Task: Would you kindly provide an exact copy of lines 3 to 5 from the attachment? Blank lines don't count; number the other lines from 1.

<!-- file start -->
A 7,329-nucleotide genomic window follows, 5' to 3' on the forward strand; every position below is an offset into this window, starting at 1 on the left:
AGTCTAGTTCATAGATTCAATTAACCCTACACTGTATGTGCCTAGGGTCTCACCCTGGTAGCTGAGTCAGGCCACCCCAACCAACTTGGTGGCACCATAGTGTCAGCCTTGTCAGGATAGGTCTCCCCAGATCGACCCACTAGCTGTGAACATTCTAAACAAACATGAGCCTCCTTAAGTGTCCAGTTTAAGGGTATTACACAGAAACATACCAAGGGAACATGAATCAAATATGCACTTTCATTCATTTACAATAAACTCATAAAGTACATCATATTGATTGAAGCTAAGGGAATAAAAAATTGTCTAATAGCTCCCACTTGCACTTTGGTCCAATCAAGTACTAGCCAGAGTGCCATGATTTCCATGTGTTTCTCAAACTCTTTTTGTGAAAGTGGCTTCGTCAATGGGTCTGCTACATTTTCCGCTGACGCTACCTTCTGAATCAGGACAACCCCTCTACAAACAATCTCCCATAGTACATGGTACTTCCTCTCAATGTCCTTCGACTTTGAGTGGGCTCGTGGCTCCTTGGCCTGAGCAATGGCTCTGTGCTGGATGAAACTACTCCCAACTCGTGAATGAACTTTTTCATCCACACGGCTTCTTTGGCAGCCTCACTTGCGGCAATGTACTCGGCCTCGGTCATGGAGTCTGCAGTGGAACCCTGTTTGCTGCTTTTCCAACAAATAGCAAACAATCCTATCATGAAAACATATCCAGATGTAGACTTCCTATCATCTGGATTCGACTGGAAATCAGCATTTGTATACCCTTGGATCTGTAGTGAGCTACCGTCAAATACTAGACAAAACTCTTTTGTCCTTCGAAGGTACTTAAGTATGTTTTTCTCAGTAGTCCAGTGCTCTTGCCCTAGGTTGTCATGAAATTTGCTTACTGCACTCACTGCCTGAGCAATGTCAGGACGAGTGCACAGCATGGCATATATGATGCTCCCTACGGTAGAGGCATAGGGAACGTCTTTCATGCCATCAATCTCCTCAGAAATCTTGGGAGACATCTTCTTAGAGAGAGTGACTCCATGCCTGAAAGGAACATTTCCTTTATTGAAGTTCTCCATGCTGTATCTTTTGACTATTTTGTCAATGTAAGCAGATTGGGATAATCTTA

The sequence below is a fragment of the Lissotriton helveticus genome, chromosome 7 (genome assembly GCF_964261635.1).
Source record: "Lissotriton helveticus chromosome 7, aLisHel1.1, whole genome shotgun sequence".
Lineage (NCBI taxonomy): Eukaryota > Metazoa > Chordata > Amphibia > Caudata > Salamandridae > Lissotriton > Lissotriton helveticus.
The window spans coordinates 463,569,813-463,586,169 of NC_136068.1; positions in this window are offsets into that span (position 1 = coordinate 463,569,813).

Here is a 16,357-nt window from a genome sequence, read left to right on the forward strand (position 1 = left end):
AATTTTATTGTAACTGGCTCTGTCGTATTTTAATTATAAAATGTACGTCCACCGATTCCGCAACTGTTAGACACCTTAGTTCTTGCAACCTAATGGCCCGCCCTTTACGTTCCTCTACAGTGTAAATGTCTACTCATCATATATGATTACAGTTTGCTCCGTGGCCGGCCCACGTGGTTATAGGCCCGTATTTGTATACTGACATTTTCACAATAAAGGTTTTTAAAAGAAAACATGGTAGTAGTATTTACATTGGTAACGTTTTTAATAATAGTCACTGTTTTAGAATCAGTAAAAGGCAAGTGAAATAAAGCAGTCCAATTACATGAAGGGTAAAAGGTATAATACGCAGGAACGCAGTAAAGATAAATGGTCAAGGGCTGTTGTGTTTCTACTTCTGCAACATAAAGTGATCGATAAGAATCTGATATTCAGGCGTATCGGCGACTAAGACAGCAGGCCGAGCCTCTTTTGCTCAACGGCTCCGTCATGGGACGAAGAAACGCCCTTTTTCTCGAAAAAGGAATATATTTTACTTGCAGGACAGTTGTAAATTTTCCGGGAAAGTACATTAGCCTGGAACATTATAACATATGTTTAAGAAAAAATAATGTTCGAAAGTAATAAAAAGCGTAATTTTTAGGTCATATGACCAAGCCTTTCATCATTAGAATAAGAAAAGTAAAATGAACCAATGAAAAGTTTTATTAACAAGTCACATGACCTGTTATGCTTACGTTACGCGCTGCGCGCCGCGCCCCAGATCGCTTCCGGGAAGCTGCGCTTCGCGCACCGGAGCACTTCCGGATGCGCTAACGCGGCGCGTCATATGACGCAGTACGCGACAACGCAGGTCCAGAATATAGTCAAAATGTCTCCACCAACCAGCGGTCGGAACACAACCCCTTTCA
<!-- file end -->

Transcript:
The sequence below is a fragment of the Lissotriton helveticus genome, chromosome 7 (genome assembly GCF_964261635.1).
Source record: "Lissotriton helveticus chromosome 7, aLisHel1.1, whole genome shotgun sequence".
Lineage (NCBI taxonomy): Eukaryota > Metazoa > Chordata > Amphibia > Caudata > Salamandridae > Lissotriton > Lissotriton helveticus.